Now running through November 1.

THE BAKER’S WIFE at the Actors’ Coop

Photo by Lindsay Schnebly

Photo by Lindsay Schnebly

Les Spindle –  Frontiers L.A.

Featuring an appealing score by Stephen Schwartz (WickedPippin) and a charming though rather thin book by Joseph Stein (Fiddler on the RoofZorba), based on a 1931 French film, this 1976 musical remains more a cult favorite than a classic.   Read more…

Myron Meisel – Stage Raw

Among the most gratifying of musicals being presented in the region has been here before, in appreciably different form: Stephen Schwartz (songs) and Joseph Stein’s (book) The Baker’s Wife, based on the hit 1938 film by Marcel Pagnol from a novelette by Jean Giono and starring the immortal Raimu.  Read more…

Now running through October 25.

HIT THE WALL at the Los Angeles LGBT Center

Photo by Ken Sawyer

Photo by Ken Sawyer

Bob Verini  -   Stage Raw

After well-received productions in Chicago and Off-Broadway, Hit the Wall delivers nothing less than a gut punch in its West Coast debut at the Los Angeles LGBT Center. Playwright Ike Holter calls his absorbing treatment of the 1969 Stonewall Inn riots a “remix” of scholarship, oral history and legend…..Read more…

David C. Nichols – LA Times

“No more watching.”

It’s Greenwich Village, circa 1969, and in the sweltering early hours of June 28 on Christopher Street, a Stonewall Inn police raid doesn’t go as usual, changing the course of history.   Read more…

Les Spindle –  Frontiers L.A.

The gay liberation movement started with a bang during the legendary clash between Greenwich Village police and rioting citizens in June 1969 at the Stonewall Inn on New York’s Christopher Street. Ike Holter’s panoramic play Hit the Wall, an electrifying telling of the event as a feverish dream, becomes a brilliantly evocative and immersive experience under the assured hands of director Ken Sawyer.

Read more…
Now running through October 25.

WHEN STARS ALIGN at the Odyssey Theatre

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Les Spindle –  Frontiers L.A.

There’s a hint of Gone With the Wind and a touch of vintage nighttime soap opera, merged with appealing musical interludes, in this ambitious stage adaptation of Carole Eglash-Kosoff‘s sprawling historical novel.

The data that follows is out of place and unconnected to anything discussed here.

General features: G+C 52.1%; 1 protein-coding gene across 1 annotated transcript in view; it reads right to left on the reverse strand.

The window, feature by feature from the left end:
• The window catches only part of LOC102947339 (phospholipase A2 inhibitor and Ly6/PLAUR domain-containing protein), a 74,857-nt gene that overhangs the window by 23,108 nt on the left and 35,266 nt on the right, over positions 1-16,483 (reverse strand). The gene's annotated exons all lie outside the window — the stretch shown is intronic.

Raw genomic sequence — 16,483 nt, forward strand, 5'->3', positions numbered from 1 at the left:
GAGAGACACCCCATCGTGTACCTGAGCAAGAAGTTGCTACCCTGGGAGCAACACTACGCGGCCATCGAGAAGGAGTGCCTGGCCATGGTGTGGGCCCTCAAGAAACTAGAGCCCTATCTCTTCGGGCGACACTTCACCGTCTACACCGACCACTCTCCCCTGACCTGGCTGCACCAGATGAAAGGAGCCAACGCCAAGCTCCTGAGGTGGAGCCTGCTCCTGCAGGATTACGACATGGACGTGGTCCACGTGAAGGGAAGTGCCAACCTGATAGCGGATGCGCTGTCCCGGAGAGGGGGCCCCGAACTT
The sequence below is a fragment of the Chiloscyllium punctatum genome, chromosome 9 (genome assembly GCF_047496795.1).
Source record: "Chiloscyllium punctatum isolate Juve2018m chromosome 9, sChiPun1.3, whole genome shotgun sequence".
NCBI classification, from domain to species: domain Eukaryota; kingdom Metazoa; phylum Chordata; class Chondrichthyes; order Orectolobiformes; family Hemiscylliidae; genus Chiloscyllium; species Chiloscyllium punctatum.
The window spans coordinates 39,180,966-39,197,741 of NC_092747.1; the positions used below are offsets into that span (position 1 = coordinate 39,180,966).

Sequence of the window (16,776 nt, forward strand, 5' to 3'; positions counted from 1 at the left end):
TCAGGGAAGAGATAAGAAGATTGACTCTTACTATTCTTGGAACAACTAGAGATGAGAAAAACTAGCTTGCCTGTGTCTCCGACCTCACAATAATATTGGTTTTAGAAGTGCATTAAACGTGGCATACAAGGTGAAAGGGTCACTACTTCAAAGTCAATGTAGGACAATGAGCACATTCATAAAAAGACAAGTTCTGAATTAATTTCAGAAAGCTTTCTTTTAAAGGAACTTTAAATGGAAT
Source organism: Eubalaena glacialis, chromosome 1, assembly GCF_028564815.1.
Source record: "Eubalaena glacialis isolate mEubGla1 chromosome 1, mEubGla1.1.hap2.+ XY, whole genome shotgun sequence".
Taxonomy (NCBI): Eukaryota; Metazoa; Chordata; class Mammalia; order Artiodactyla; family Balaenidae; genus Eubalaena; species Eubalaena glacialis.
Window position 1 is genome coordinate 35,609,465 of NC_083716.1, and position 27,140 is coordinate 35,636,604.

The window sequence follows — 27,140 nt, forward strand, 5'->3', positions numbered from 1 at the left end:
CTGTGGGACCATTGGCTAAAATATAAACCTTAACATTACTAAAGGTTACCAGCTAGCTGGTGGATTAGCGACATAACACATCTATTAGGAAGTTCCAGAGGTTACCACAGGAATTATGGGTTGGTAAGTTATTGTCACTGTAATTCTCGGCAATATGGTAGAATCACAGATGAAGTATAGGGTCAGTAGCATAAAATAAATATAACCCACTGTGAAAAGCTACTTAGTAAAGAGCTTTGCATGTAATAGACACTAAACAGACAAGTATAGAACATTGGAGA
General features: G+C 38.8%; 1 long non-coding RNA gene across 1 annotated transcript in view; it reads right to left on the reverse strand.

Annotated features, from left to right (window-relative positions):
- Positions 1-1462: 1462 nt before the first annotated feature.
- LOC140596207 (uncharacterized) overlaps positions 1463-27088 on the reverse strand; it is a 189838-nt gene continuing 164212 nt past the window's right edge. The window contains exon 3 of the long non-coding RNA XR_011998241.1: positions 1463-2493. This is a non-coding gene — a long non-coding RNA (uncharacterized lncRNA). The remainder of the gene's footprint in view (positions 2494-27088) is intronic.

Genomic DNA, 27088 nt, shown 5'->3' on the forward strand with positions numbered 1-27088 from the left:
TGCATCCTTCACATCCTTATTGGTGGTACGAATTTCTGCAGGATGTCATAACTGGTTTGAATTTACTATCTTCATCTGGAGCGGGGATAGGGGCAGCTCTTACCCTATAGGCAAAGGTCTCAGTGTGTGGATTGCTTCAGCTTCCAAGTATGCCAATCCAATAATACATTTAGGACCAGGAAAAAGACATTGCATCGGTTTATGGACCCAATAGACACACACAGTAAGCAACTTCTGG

Read more…

Now running through Oct. 4.

CONSCIOUS GETTING UNSTUCK at the Hudson Theatre

STAGE_conscious Les Spindle –  Frontiers L.A.

This offbeat autobiographical piece by writer-director-performer Dr. Merle Conscious Soden, subtitled Homeless to Hollywood, makes up for lapses in technical polish with sly humor, heart and sincerity. Read more…

Now running through September 19.

GOD’S MAN IN TEXAS at 2nd Stage

Photo by Michael Lamont

Photo by Michael Lamont

Melinda Schupmann – Arts In LA

Media exposure to the tumult in evangelical mega-churches brought about by the clash of money, power, and ego makes David Rambo’s 1999 cautionary tale a familiar story to modern audiences. The examination of faith, conscience, and ambition is great fodder for drama.  Read more…

Les Spindle –  Frontiers L.A.

Writer-director David Rambo‘s seriocomic 1999 play is about men of the cloth who experience personal soul-searching amid institutional power struggles, and this production surpasses the Geffen Playhouse’s 2002 L.A.-premiere rendition.  Read more…

Margaret Gray – LA Times

The ensconced veteran reluctant to give up the spotlight. The impatient successor nipping at his heels. This scenario has launched plots from “Paradise Lost” to “The Late Shift.” Read more…

Deborah Klugman – Stage Raw

Power can be a heady drug – and when mixed with religion even headier still.   For example, can a man who perceives himself as a conduit for God’s grace easily relinquish that identity? Maybe not. Read more…

Now running through September 5.

SNEAKY OLE TIME at the Ruskin Group Theatre

Photo by Ed Krieger

Photo by Ed Krieger

Myron Meisel – Stage Raw

I listen to a lot of country music (Charlie Louvin on the turntable at the moment), though for the most part I cannot abide what plays under that pretense on the radio. Most of that seems irretrievably suburban, though one imagines that’s what become of most of the actual countryside over the past half century.

Les Spindle –  Frontiers L.A.

There’s lots of flirtin’ and fussin’ and Country/Western twangin’—plus 10 characters in search of a credible plot—in this sitcom-level world-premiere musical, written byStephen Mazur. Developer-director Michael Myers’ production shoehorns in 24 existing songs by Grammy-winning tunesmith Paul Overstreet, primarily dealing with the battle of the sexes. em>Read more…

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Through September 19

LUKAS ROOM – Rogue Machine at Theatre/Theater,

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Photo by John Perrin Flynn

Les Spindle –  Frontiers L.A.

Rob Mersola‘s dicey new comedy Luka’s Room benefits from the efforts of a splendid ensemble cast under the crisp direction of Joshua Bitton.  Read more…

Myron Meisel – Stage Raw

His father’s finances suddenly gone south (or perhaps merely hidden during the pendancy of his most recent divorce), 19 year old Luka Lupatelli (Nick Marini) must transfer from Arizona State to a San Fernando Valley community college and occupy the old paternal bedroom at addled Grandma Franca’s (Joanna Lipari) meager digs, across the hall from his ne’er-do-well Uncle Nick (Alex Fernandez), recently sprung from another short stint in County Jail. Read more…

Now running through Sept. 23